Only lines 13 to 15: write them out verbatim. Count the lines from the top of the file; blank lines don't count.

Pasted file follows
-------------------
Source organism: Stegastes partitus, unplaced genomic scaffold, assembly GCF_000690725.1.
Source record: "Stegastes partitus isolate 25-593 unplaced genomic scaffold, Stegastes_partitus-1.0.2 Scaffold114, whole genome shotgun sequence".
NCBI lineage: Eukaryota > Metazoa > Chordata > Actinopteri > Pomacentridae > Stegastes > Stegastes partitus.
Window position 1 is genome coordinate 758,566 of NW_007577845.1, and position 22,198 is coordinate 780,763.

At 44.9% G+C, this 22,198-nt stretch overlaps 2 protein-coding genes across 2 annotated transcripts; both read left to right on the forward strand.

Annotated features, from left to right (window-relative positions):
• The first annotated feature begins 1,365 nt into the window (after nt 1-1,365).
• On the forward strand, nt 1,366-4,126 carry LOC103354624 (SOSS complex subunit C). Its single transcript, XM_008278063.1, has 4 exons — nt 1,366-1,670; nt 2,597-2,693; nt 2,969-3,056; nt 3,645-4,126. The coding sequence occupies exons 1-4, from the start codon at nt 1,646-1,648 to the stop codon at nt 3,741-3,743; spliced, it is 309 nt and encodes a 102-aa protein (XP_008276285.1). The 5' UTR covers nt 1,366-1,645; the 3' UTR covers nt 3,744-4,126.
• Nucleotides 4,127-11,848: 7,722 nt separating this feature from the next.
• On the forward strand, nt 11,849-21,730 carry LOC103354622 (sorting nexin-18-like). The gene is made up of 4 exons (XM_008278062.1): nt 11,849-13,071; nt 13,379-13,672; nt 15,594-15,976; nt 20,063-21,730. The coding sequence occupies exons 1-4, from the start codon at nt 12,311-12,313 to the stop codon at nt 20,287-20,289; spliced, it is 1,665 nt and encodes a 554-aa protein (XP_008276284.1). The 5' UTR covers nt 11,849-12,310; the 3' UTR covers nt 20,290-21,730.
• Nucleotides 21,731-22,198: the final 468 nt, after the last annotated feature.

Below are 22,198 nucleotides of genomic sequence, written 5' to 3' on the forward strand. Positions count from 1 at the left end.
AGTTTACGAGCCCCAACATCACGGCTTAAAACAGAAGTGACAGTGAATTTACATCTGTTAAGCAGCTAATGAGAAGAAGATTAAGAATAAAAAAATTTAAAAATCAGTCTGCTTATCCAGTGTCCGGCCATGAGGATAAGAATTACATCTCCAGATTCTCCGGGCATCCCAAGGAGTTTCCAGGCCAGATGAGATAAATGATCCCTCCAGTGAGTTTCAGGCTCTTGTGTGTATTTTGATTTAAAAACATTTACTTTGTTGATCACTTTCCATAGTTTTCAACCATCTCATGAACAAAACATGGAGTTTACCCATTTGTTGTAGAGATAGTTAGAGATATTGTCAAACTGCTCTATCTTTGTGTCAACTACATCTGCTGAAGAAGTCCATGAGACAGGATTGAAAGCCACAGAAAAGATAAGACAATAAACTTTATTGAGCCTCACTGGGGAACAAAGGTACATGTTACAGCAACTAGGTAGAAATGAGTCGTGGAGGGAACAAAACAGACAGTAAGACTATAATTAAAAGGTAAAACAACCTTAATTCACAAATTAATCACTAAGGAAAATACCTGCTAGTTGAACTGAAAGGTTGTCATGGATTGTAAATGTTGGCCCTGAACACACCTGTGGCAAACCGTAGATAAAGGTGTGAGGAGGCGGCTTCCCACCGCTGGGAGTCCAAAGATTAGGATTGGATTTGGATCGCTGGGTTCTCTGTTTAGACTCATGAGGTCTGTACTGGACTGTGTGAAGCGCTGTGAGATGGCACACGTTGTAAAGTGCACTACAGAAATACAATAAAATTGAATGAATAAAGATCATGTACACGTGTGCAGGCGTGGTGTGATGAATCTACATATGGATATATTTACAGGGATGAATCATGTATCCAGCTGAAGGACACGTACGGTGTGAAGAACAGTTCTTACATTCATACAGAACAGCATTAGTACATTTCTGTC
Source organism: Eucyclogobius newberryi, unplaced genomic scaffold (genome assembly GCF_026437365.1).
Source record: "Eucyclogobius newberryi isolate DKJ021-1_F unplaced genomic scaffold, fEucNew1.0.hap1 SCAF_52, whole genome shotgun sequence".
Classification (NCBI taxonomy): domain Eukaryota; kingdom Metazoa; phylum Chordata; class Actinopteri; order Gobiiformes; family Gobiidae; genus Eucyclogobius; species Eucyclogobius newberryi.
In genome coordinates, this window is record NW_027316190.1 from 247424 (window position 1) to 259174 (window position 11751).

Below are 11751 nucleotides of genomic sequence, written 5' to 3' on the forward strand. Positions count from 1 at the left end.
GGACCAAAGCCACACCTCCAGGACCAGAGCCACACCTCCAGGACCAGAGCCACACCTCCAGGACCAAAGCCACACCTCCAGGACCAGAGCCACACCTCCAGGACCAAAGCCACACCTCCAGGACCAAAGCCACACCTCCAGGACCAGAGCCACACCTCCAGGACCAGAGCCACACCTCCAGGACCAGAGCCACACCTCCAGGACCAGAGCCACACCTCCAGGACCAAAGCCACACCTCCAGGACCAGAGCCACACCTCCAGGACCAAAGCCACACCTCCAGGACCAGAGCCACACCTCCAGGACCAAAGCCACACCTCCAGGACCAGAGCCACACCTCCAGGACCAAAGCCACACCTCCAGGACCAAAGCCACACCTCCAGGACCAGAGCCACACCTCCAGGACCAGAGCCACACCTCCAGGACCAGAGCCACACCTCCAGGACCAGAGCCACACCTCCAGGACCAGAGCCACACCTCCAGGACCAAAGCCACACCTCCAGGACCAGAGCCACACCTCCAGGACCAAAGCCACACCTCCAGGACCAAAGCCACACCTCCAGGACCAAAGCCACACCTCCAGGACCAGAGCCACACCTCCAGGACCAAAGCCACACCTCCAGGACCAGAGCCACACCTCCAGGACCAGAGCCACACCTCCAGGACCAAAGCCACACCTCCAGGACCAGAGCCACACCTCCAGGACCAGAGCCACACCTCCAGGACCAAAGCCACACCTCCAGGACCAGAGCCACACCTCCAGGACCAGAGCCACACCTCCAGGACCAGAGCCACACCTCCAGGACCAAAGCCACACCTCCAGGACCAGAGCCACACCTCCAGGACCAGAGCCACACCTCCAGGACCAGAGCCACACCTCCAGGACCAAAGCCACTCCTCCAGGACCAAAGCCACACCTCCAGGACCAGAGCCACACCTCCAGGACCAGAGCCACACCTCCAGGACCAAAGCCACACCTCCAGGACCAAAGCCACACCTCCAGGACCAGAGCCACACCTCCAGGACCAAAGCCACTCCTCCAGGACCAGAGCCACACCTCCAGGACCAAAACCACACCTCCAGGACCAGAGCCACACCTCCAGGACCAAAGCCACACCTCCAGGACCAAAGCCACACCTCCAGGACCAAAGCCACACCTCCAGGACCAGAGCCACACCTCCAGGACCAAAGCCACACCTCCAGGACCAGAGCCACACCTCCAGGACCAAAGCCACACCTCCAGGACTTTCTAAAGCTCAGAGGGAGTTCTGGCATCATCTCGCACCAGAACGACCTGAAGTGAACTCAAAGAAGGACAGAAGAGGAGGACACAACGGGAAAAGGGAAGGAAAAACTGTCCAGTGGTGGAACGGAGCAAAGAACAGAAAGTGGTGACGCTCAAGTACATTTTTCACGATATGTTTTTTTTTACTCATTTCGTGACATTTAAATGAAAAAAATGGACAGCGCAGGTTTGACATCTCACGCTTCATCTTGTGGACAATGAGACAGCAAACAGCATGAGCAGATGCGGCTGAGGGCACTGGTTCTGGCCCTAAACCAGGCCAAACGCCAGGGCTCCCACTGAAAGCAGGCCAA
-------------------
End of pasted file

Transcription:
AGTTTACGAGCCCCAACATCACGGCTTAAAACAGAAGTGACAGTGAATTTACATCTGTTAAGCAGCTAATGAGAAGAAGATTAAGAATAAAAAAATTTAAAAATCAGTCTGCTTATCCAGTGTCCGGCCATGAGGATAAGAATTACATCTCCAGATTCTCCGGGCATCCCAAGGAGTTTCCAGGCCAGATGAGATAAATGATCCCTCCAGTGAGTTTCAGGCTCTTGTGTGTATTTTGATTTAAAAACATTTACTTTGTTGATCACTTTCCATAGTTTTCAACCATCTCATGAACAAAACATGGAGTTTACCCATTTGTTGTAGAGATAGTTAGAGATATTGTCAAACTGCTCTATCTTTGTGTCAACTACATCTGCTGAAGAAGTCCATGAGACAGGATTGAAAGCCACAGAAAAGATAAGACAATAAACTTTATTGAGCCTCACTGGGGAACAAAGGTACATGTTACAGCAACTAGGTAGAAATGAGTCGTGGAGGGAACAAAACAGACAGTAAGACTATAATTAAAAGGTAAAACAACCTTAATTCACAAATTAATCACTAAGGAAAATACCTGCTAGTTGAACTGAAAGGTTGTCATGGATTGTAAATGTTGGCCCTGAACACACCTGTGGCAAACCGTAGATAAAGGTGTGAGGAGGCGGCTTCCCACCGCTGGGAGTCCAAAGATTAGGATTGGATTTGGATCGCTGGGTTCTCTGTTTAGACTCATGAGGTCTGTACTGGACTGTGTGAAGCGCTGTGAGATGGCACACGTTGTAAAGTGCACTACAGAAATACAATAAAATTGAATGAATAAAGATCATGTACACGTGTGCAGGCGTGGTGTGATGAATCTACATATGGATATATTTACAGGGATGAATCATGTATCCAGCTGAAGGACACGTACGGTGTGAAGAACAGTTCTTACATTCATACAGAACAGCATTAGTACATTTCTGTC
Source organism: Eucyclogobius newberryi, unplaced genomic scaffold (genome assembly GCF_026437365.1).
Source record: "Eucyclogobius newberryi isolate DKJ021-1_F unplaced genomic scaffold, fEucNew1.0.hap1 SCAF_52, whole genome shotgun sequence".